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Newsletter May 2010

INVESTMENT NEWS

Abu Dhabi Mar, Qatar Eye Greece
The shipbuilding group Abu Dhabi Mar (ADM) announced its decision to invest in Greek shipbuilding through the acquisition of a majority stake in the Hellenic Shipyards S.A. at Skaramangas. In addition, the State of Qatar has expressed its intention to commit to a major, 3 billion Euro investment in the Industrial region of Astakos.

Abu Dhabi Mar
The shipbuilding group Abu Dhabi Mar (ADM) announced its decision to invest in Greek shipbuilding through the acquisition of a majority stake in the Hellenic Shipyards S.A. at Skaramangas.

The new consortium scheme is to be headed by ADM, with 75.1% stake in Skaramangas, and will include former owner ThyssenKrupp Marine Systems (TKMS), with a 24.9% share.

Founded over 50 years ago, Hellenic Shipyards S.A. is the largest shipyard in the Eastern Mediterranean. It enjoys a global standing for its long tradition in building and repairing naval and commercial ships.

Minister of Economy, Competitiveness and Shipping Louka Katseli noted that the agreement would secure sustainable solutions for strategic planning in the sector of Greek shipping and create new jobs.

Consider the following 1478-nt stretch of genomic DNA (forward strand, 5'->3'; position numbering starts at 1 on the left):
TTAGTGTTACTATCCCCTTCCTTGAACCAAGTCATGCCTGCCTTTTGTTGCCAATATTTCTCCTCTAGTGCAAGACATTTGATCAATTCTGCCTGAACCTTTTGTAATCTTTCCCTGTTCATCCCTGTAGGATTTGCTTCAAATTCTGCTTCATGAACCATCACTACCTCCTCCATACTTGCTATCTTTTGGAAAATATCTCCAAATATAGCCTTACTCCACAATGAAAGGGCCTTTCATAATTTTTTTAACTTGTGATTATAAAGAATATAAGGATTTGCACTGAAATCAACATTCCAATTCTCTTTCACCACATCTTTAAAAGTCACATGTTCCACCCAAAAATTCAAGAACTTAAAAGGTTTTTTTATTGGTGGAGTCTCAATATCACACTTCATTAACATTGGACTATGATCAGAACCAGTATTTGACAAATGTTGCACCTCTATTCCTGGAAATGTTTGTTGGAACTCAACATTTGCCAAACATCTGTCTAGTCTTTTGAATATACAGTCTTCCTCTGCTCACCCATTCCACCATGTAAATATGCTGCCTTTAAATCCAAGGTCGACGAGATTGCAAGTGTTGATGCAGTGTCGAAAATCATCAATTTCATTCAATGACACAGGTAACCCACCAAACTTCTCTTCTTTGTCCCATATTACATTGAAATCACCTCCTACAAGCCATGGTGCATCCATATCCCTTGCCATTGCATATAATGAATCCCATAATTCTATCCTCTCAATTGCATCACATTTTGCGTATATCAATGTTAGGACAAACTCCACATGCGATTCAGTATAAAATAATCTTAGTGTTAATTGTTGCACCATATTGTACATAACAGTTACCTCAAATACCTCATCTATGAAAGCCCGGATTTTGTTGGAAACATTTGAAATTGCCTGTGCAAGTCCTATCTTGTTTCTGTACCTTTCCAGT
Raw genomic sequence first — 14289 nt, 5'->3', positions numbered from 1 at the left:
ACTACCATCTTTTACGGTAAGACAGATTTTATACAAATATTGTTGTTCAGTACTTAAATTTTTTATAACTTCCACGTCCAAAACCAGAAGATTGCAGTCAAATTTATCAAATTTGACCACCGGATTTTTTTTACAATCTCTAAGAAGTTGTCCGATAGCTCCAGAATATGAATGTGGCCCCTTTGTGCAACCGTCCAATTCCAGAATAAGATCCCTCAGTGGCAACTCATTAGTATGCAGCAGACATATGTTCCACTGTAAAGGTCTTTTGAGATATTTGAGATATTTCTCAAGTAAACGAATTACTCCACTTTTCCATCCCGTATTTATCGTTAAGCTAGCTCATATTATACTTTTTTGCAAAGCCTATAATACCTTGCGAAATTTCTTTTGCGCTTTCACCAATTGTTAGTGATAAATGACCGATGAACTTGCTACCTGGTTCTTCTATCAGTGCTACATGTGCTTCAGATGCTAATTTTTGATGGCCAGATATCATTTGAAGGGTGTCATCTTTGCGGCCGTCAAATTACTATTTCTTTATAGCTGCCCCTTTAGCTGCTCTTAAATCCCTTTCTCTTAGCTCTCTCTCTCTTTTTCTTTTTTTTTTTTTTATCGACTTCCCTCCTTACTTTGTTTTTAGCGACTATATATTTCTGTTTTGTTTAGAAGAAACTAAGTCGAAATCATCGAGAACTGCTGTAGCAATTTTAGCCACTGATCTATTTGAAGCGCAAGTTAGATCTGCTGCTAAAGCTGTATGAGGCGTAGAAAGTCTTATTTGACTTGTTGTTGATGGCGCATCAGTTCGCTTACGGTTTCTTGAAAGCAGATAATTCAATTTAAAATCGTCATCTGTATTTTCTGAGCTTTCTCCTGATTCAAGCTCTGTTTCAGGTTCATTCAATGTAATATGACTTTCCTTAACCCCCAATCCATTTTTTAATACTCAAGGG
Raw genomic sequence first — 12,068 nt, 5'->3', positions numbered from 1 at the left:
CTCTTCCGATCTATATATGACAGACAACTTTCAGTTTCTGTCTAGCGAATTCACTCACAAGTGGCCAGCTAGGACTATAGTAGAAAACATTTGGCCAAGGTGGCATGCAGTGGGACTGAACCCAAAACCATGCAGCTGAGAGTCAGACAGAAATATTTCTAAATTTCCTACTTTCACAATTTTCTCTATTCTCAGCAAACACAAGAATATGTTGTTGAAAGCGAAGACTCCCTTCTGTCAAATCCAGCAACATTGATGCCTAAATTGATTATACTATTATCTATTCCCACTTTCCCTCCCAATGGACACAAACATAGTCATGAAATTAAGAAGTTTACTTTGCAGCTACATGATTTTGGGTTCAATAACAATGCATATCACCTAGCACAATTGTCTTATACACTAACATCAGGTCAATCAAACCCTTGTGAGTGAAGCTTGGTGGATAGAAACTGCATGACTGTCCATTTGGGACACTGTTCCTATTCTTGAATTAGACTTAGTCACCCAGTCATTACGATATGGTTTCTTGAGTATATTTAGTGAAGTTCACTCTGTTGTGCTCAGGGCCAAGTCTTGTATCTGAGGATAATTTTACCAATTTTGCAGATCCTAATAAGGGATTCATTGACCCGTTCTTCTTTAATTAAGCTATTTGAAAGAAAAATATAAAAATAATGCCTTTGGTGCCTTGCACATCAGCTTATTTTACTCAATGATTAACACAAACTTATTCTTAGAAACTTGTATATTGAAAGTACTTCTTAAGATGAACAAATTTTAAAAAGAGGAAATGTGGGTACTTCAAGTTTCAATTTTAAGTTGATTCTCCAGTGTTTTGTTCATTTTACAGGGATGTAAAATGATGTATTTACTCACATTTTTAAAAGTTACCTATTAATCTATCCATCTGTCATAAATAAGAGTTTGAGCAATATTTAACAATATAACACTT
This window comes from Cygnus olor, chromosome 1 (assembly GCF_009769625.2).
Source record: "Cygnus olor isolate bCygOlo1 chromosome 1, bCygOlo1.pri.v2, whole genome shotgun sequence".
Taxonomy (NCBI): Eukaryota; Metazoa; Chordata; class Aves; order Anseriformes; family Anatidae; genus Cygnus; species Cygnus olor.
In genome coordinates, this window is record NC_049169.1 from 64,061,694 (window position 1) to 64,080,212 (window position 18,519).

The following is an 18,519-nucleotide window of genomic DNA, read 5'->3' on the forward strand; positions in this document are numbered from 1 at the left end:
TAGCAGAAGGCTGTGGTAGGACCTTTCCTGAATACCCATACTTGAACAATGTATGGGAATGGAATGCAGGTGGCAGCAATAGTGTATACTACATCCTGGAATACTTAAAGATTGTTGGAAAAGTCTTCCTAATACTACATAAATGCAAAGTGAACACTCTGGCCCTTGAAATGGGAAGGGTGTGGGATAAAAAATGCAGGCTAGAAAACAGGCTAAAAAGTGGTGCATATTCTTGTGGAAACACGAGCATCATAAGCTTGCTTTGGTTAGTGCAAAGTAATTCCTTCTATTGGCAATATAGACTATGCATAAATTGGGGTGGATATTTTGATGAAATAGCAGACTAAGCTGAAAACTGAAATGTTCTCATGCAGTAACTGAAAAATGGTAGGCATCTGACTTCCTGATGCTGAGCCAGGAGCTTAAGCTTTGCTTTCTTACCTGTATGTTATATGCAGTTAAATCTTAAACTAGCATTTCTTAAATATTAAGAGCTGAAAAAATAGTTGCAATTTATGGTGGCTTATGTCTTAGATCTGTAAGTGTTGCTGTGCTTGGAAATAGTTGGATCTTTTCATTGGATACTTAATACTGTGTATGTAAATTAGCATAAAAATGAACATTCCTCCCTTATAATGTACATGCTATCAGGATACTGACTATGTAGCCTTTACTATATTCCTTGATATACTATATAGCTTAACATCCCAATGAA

Qatar Eyes Investment in Astakos
The State of Qatar has expressed its intention to commit to a major, 3 billion Euro investment in the Industrial region of Astakos, on Greece’s west coast.

According to Minister of State Haris Pamboukis, who spoke with the Qatari Deputy Prime Minister and Minister of Energy and Industry Abdullah bin Hamad Al Attiyah, the Gulf State intends to participate in building a LNG terminal, a nat-gas electricity production plant, and a biomass unit.

The investment would be a major step in Greece’s efforts to boost its green economy.

The investment is expected to create more than 1500 new jobs in Greece. Qatar, one of the world’s largest producers and exporters of liquid natural gas (LNG), would ship LNG to the Astakos facility, 400-500 million cubic meters of which would power the electricity production unit, and the remainder, the bulk of the gas, would be distributed to other areas of Greece and exported to the markets of Bulgaria and Italy. 

To fully utilize the terminal it will have to be connected to the National Natural Gas Network, either through the planned Greek-Italian pipeline, part of which crosses Thesprotia, or by constructing a new branch. It is estimated that the unit would generate between 400-500 MW annually. As a source for Italy, the Astakos facility would double the volume of the pipeline.

In addition, the facility would divert the carbon monoxide generated as emissions while producing electricity to spur the growth of algae for biomass (biofuel) production. This innovative scheme follows the principles of a closed loop system, in which all elements are used for a productive purpose. A similar system (electricity production-algae production) is used by the Italian energy provider ENEL in Venice.